Schools to Prison

When I decided that I wanted to become a teacher rather than practice law after graduating from law school, I received plenty of confused looks from those I spoke to about my decision.

But for those who knew my reasons for going to law school in the first place, it was not so surprising. The issue of most importance to me is poverty, its causes and its consequences. One thing that is clear to me is that the lack of an education begets poverty and poverty begets a lack of education. I think that as a teacher I have a unique opportunity to work with “at-risk” children and give them the support they (often desperately) need to help them make decisions that may keep them from a life of poverty.

A study in the last decade showed that only about 33% of the general population in our prisons had attained a high-school diploma. And 1 in 10 male high school dropouts is incarcerated in prison or in a juvenile detention system, as compared to 1 in 35 for male graduates. Statistics like these are why I wanted to become a teacher and why I think it is so crucial that I do my job very well.

My friend Jason, whom I met while working at The Public Defender Service for D.C., is currently working for Legal Aid in North Carolina and is fighting hard to curtail that state’s “schools to prison” pipeline. In North Carolina (which is one of the worst states for this), students can be expelled or in some cases, arrested, for violating school rules, which is one path to a juvenile detention center (and later prison, for some). The standards for achievement in the state’s schools also “weeds” out many students, particularly minorities and students from impoverished backgrounds, and leads to many students failing or dropping out. As the statistics in the previous paragraph show, this does not bode well for the future prospects of these students.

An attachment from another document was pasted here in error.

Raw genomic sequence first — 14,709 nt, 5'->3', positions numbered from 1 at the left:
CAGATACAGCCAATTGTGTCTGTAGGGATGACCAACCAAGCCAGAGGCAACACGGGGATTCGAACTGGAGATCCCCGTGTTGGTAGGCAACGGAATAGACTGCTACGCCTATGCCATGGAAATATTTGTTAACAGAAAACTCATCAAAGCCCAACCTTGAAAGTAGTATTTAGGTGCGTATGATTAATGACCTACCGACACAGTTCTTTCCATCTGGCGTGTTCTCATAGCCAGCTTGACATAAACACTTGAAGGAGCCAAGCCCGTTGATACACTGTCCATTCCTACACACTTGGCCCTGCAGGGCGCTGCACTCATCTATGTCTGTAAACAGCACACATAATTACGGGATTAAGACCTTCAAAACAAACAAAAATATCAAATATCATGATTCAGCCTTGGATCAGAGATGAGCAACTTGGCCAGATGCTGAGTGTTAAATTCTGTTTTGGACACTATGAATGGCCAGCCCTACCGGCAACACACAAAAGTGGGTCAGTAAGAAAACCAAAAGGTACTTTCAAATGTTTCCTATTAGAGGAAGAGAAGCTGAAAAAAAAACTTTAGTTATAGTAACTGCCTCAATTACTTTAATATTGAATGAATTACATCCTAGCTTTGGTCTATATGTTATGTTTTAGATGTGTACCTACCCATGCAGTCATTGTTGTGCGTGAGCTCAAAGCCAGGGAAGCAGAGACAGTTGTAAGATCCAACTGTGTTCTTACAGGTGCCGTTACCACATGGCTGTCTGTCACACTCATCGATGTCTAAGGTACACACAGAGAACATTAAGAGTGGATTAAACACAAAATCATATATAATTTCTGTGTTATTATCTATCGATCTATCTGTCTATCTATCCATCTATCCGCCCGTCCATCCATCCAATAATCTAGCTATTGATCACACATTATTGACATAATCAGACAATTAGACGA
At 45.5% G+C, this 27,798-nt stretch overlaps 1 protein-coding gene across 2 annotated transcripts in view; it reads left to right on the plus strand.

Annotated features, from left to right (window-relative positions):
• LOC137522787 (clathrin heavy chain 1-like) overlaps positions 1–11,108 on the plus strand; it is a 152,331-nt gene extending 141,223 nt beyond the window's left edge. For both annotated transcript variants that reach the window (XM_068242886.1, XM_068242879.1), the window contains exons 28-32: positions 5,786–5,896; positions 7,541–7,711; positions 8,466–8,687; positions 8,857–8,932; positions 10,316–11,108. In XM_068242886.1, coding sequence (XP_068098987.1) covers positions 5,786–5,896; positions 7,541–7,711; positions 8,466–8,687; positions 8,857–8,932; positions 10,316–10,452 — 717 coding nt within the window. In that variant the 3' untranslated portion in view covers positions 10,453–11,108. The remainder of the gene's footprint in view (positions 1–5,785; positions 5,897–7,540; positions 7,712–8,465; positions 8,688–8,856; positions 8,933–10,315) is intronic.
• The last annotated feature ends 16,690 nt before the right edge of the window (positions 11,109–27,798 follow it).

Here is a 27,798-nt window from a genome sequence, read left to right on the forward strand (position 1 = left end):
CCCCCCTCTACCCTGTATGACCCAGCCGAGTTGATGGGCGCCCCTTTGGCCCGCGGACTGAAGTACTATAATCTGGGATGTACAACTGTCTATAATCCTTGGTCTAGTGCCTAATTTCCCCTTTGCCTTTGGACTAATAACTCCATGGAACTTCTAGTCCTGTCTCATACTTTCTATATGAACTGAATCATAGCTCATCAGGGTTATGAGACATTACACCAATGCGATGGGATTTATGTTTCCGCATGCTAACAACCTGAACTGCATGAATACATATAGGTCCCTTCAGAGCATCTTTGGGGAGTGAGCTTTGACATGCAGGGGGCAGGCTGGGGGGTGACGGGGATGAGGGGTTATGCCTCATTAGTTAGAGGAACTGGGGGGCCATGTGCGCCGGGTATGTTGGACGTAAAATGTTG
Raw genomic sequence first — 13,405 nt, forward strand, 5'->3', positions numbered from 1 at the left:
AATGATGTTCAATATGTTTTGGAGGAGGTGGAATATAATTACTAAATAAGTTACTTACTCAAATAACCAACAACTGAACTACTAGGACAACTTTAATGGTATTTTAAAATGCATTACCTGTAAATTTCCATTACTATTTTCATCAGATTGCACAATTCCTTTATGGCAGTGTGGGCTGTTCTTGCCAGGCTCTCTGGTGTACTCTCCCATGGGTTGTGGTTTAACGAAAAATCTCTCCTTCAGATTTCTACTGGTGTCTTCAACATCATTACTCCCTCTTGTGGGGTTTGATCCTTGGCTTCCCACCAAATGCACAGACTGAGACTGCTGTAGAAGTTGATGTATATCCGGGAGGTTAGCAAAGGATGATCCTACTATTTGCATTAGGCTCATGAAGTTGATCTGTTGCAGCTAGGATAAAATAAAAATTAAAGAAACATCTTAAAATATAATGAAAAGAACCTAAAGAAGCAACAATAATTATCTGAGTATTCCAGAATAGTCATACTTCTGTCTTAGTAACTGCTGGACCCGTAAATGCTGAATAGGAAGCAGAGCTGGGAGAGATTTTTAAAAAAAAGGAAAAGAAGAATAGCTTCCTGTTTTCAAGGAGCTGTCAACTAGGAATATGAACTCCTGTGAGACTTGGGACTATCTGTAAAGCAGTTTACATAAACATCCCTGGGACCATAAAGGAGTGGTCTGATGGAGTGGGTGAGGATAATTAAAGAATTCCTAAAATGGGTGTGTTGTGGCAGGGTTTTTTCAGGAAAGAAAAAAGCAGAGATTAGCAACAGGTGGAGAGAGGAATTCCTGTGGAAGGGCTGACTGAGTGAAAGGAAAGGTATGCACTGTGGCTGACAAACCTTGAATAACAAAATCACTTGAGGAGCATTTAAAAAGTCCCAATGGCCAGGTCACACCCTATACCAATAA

The achievement gap and growing incarceration rates in this country are serious issues that I feel are connected. There are numerous ways to address these issues if you care to, and I am privileged to know a few people like Jason who are doing their part. If you would like more information of Jason’s efforts, check out his Twitter or Facebook page on the schools to prison problem.

Update: In case you are skeptical of the connection between poverty and poor education, check out this chart. Call me crazy but it is hard to escape poverty if you cannot find a job.


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